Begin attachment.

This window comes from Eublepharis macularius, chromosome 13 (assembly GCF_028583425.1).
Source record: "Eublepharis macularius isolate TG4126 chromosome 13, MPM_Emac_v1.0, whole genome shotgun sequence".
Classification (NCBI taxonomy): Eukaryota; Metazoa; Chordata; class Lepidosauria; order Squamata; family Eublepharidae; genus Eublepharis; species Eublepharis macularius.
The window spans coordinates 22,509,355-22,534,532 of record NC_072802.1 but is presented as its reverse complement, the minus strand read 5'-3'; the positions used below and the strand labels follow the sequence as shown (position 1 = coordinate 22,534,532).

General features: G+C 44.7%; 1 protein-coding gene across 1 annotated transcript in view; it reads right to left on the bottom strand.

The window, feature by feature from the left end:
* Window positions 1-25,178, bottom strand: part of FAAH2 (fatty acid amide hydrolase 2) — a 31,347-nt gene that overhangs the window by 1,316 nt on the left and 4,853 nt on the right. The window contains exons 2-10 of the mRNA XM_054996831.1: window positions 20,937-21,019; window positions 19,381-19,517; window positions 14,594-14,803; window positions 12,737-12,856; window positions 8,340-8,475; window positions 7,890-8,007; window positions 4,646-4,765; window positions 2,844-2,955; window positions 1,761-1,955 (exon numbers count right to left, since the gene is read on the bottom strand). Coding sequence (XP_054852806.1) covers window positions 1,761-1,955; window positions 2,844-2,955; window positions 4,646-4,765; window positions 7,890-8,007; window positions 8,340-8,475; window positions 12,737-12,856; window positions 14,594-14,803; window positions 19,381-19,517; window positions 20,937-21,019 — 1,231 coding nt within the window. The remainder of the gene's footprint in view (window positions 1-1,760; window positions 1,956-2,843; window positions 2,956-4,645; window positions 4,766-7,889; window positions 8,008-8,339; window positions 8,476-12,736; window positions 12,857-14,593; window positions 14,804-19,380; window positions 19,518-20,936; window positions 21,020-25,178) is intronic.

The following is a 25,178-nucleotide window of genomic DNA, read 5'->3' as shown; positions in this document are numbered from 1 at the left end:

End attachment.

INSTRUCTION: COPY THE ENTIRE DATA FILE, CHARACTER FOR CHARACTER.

This window comes from Eublepharis macularius, chromosome 13 (assembly GCF_028583425.1).
Source record: "Eublepharis macularius isolate TG4126 chromosome 13, MPM_Emac_v1.0, whole genome shotgun sequence".
Classification (NCBI taxonomy): Eukaryota; Metazoa; Chordata; class Lepidosauria; order Squamata; family Eublepharidae; genus Eublepharis; species Eublepharis macularius.
The window spans coordinates 22,509,355-22,534,532 of record NC_072802.1 but is presented as its reverse complement, the minus strand read 5'-3'; the positions used below and the strand labels follow the sequence as shown (position 1 = coordinate 22,534,532).

General features: G+C 44.7%; 1 protein-coding gene across 1 annotated transcript in view; it reads right to left on the bottom strand.

The window, feature by feature from the left end:
* Window positions 1-25,178, bottom strand: part of FAAH2 (fatty acid amide hydrolase 2) — a 31,347-nt gene that overhangs the window by 1,316 nt on the left and 4,853 nt on the right. The window contains exons 2-10 of the mRNA XM_054996831.1: window positions 20,937-21,019; window positions 19,381-19,517; window positions 14,594-14,803; window positions 12,737-12,856; window positions 8,340-8,475; window positions 7,890-8,007; window positions 4,646-4,765; window positions 2,844-2,955; window positions 1,761-1,955 (exon numbers count right to left, since the gene is read on the bottom strand). Coding sequence (XP_054852806.1) covers window positions 1,761-1,955; window positions 2,844-2,955; window positions 4,646-4,765; window positions 7,890-8,007; window positions 8,340-8,475; window positions 12,737-12,856; window positions 14,594-14,803; window positions 19,381-19,517; window positions 20,937-21,019 — 1,231 coding nt within the window. The remainder of the gene's footprint in view (window positions 1-1,760; window positions 1,956-2,843; window positions 2,956-4,645; window positions 4,766-7,889; window positions 8,008-8,339; window positions 8,476-12,736; window positions 12,857-14,593; window positions 14,804-19,380; window positions 19,518-20,936; window positions 21,020-25,178) is intronic.

The following is a 25,178-nucleotide window of genomic DNA, read 5'->3' as shown; positions in this document are numbered from 1 at the left end: